This is the third article of a three-article series on Portugal. The first article covered Portugal’s capital city, Lisbon, with tips on visiting the city. The second article covered the city of Porto, along with a primer on port wine. This article is going to cover traveling to the Douro River Valley region, as well as river cruising, which is a popular (and easy) way to visit the area.
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The Douro River Valley Region
The Douro River starts in Porto. As you make your way east on the river, the landscape will quickly change and you will be treated to beautiful views. As we traveled on the Douro River this past April, I was amazed at how many grapevines there were. I kept saying that the only things that appear to grow in the Douro River Valley region are grapevines, cork trees and olive trees.
There are a couple of ways to travel through the region. Driving in Portugal is quite easy (for those of us in the U.S., they drive on the same side of the road). If steep, winding, narrow roads bother you, be prepared, as that is what you will run across through much of the region. The nice thing about driving, is that you can go at your own pace. There are some beautiful wine estates in the area that also have small inns, so you can spend the night along the way.
Tip #1: On our recent trip, we visited Quinta da Pacheca which includes The Wine House Hotel. This was an absolutely beautiful property and the hotel was lovely. The property includes the vineyards, hotel, tasting room, and restaurant. If you stay during the off-season, rates are extremely reasonable for this level of quality of a hotel. Check their website at www.quintadapacheca.com for rates and availability.
Another popular way to travel through the region is by train. The train tracks run right along the river, and offer picturesque views as you travel through the region. You can catch the train at the Sao Bento train station in central Porto and travel all the way to Pocinho. The trip takes a total of 3 ½ hours, and a one-way ticket is just over 13 euros.
Tip #2: If you want to do this as a day trip from Porto, catch the 9:10 a.m. direct train to Pocinho. It will get you into Pocinho at 12:40 p.m. You will then have 45 minutes or so to explore the village of Pocinho, before catching the 1:26 p.m. train back to Porto.
Tip #3: If you want to break up the trip, be sure to stop and see the train station in Pinhão, which is famous for its beautiful tile work.
You can also travel through the region by boat, which allows you to have views of the region that you would not be able to have by car or train. There are both extended river cruises (which I’ll talk more about below), or day boat cruises. From Pinhão, there are short boat cruise trips leaving regularly. Some will even have you cruising in rabelo boats, which are made in the style of the boats that were originally used to ship the port wine down the Douro River to Porto. Most of these cruises last about 2 hours and cost about 20 euros per person. Check out www.magnificodouro.pt for just one option.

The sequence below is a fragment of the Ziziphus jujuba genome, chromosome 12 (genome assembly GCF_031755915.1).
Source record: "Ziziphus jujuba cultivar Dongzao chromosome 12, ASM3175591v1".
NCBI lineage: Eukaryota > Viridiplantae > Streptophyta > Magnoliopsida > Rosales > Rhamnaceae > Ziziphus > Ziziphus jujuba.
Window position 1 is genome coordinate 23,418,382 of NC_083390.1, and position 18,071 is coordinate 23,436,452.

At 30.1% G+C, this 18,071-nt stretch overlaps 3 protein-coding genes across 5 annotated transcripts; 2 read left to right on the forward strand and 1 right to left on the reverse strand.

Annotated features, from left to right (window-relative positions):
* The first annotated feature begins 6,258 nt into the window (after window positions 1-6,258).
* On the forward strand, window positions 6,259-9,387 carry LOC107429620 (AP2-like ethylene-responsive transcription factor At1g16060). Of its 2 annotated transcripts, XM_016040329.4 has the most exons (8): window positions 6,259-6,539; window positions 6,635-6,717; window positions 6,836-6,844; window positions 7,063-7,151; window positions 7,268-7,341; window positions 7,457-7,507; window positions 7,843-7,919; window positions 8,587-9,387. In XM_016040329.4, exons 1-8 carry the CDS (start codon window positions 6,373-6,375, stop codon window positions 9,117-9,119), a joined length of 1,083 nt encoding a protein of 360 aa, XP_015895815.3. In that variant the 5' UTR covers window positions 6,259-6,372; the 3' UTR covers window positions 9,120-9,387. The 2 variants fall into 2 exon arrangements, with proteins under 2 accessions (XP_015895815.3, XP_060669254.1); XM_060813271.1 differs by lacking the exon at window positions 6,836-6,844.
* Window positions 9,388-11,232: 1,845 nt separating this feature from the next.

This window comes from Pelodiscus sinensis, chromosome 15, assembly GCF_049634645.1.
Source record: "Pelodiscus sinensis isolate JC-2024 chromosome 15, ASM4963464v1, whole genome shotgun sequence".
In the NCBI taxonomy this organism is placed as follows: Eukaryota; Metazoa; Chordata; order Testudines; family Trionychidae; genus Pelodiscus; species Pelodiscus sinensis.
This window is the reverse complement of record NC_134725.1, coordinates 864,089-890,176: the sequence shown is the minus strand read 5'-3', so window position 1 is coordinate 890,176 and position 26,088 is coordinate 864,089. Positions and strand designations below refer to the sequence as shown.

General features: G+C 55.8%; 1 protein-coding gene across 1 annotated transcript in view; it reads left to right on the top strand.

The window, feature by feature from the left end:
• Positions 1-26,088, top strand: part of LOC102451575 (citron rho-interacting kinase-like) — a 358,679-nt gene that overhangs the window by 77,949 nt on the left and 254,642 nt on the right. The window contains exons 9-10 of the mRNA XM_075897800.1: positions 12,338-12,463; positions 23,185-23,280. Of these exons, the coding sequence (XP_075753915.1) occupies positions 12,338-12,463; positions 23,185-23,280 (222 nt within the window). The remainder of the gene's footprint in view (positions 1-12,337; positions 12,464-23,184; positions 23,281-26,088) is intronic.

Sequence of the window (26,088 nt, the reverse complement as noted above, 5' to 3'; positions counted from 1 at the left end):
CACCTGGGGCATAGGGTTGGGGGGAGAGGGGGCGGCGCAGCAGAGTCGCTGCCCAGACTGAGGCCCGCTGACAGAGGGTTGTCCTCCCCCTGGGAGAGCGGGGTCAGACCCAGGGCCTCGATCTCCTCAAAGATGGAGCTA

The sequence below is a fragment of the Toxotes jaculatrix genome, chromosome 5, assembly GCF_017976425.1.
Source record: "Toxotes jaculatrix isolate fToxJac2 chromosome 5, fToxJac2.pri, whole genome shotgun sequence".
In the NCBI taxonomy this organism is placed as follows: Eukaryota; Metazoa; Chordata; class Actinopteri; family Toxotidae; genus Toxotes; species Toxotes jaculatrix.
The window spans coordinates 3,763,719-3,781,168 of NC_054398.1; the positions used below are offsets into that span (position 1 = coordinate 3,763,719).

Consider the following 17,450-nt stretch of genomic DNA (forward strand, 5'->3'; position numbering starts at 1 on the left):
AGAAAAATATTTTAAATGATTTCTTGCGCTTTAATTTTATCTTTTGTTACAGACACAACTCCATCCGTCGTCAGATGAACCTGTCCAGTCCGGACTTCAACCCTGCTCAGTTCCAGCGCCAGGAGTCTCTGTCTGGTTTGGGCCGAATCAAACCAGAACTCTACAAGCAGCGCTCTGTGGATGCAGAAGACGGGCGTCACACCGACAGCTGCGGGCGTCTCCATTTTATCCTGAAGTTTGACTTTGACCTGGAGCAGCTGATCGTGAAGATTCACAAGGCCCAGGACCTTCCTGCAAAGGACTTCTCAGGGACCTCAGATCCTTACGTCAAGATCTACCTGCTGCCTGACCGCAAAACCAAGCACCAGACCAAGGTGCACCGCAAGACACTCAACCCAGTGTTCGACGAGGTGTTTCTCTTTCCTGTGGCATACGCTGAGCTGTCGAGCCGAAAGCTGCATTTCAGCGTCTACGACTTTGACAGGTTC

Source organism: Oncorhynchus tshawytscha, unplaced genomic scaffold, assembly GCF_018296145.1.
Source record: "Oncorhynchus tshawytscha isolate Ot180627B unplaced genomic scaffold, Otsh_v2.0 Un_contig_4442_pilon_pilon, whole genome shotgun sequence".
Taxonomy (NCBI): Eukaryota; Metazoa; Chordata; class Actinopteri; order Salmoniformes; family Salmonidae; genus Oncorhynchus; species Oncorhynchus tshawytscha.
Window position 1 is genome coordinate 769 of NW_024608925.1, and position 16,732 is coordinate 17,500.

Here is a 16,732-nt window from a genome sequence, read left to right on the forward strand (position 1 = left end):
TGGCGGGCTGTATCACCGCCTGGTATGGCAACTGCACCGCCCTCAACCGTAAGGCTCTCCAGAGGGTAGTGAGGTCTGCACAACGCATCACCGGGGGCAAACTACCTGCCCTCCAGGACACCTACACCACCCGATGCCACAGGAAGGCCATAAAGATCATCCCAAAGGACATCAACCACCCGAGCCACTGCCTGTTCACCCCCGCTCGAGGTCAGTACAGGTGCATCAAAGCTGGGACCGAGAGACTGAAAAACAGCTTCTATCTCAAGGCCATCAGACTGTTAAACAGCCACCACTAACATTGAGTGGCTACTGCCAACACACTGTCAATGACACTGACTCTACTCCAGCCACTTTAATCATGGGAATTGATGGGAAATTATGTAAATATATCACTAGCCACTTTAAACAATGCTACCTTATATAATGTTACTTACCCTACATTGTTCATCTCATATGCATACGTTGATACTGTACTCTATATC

Things to Do and See
There are plenty of things to stop and see along the Douro River. Below is a listing of the places we visited to give you some suggestions when planning your visit.
- Casa de Sezim: Beautiful family-owned winery and estate located about 45 minutes outside of Porto, near the town of Guimarães. The estate has beautiful views and their wine is outstanding. The wine is also very reasonably priced. If possible, see if you can get a tour of the manor house. The rooms inside the house contain one of a kind, handmade wallpaper. As an example, one of the wallpapers is one of only three that exist in the world – one at Casa de Sezim, one at the White House (Jackie Kennedy rescued and restored it from a house in Boston) and one in Bavaria. Check out their website at www.sezim.pt.
- Quinta da Aveleda: Located near Entre os Rios, this is a wine estate with beautiful gardens. Take a walk through the gardens before sampling the wine. For more information, go to their website at www.aveledaportugal.pt.
- Régua and the Douro Museum: The Douro Museum is in Régua. The museum shows the history of wine making in the region, as well as explains the winemaking process. While the museum is fairly small and doesn’t take a long time to go through, it does a good job of giving you a good overview of the history of winemaking in the Douro Valley.
- Quinta da Avessada: Another beautiful wine estate in the region. The main attraction here, however, is the owner. A lot of people compare him to the British character Mr. Bean. He clearly loves what he does, and it shows in the energy he exudes when talking about his family’s estate and the wines. They also care for a number of stray dogs on the property, so if you are a dog person, this place is for you.
- Quinta da Roeda: Just outside of Pinhão, this is the estate where they make Croft port wine, which is one of the larger producers and exporters of port wine.
- Quinta do Seixo: Again, just outside of Pinhão, this is the estate where they make Sandeman wines. Sandeman is probably the most well-known producer of port wine.
- Castelo Rodrigo: One of the eastern most destinations within Portugal on the Douro River, Castelo Rodrigo is about 45 minutes from the port of Barca d’Alva. Castelo Rodrigo is one of twelve historic villages in Portugal. You can visit the town in just a couple of hours, but it is definitely worth taking a side trip to see it.
For more information on visiting the Douro Valley, I recommend checking out Rick Steves’ book on Portugal. I always find his books to be very helpful. You can buy Rick Steves book on Portugal here.
River cruising has become extremely popular in recent years. With cruise lines like Viking, AmaWaterways, Tauck and others adding new ships and new itineraries all the time, there is something for almost everyone out there.
We have done two river cruises – both on AmaWaterways. Our first river cruise was a few years ago in Germany. Our second was this past April on the Douro River in Portugal. While I haven’t been on any of the other cruise lines, the ships of all of the top cruise lines look similar. Pricing is also similar. We have had very good experiences on AmaWaterways. We’ve found the ships to be nice, the food to be excellent, and the staff to be extraordinary.